Thursday, January 8, 2009

Opinion: Shirin Ebadi

The following are excepts from Azadeh Moaveni's opinion piece in the Wall Street Journal:

"The last time I saw Shirin Ebadi in Tehran, the government devoted at least perfunctory attention to her safety. Two state-appointed bodyguards stood watch outside her house, and even accompanied us to dinner. They carefully looked on as we ate under the stars, interrupted every few moments by effusive Iranians who recognized their country's 2003 Nobel Peace Prize winner and paused to press her hands in thanks.

As one of the few legitimate moral voices that command attention among Iran's disenchanted but sizable middle-class, she represents the country's silent majority. In 2005, she chose to boycott the presidential election on grounds that the regime's disqualification of candidates it disfavored denied Iranians true freedom of choice. Her stance helped convince many liberal Iranians to stay at home.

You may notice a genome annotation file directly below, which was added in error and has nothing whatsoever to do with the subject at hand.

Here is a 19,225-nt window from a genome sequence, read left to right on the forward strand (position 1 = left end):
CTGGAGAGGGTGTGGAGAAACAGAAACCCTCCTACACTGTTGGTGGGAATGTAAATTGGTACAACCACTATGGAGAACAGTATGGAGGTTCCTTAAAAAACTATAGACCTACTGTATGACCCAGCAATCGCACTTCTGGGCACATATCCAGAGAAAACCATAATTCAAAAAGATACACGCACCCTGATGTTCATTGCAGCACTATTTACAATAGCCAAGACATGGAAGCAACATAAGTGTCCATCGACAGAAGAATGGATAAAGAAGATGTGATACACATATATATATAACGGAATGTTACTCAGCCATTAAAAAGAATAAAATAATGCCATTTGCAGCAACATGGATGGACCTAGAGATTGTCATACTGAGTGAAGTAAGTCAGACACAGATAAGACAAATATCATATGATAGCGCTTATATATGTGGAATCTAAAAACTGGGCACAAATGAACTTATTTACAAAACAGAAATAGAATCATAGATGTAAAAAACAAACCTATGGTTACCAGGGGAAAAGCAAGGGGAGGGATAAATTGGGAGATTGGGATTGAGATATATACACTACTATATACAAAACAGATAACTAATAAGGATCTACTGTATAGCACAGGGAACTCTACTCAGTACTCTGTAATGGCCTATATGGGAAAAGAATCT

Hard-liners want to antagonize both her and the moderate Iranians she represents. In the face of such lawless and government-sanctioned attacks on her home and office, Ms. Ebadi will have little choice but to urge another boycott of the vote. The authorities know her inflexible ethics well, and know what response their mistreatment will prompt. The campaign against her also signals to moderate Iranians that their government is just as untrustworthy as they feared. A government that stands aside while the home of a Nobel Peace laureate is attacked by a mob can hardly be trusted to run a clean vote."

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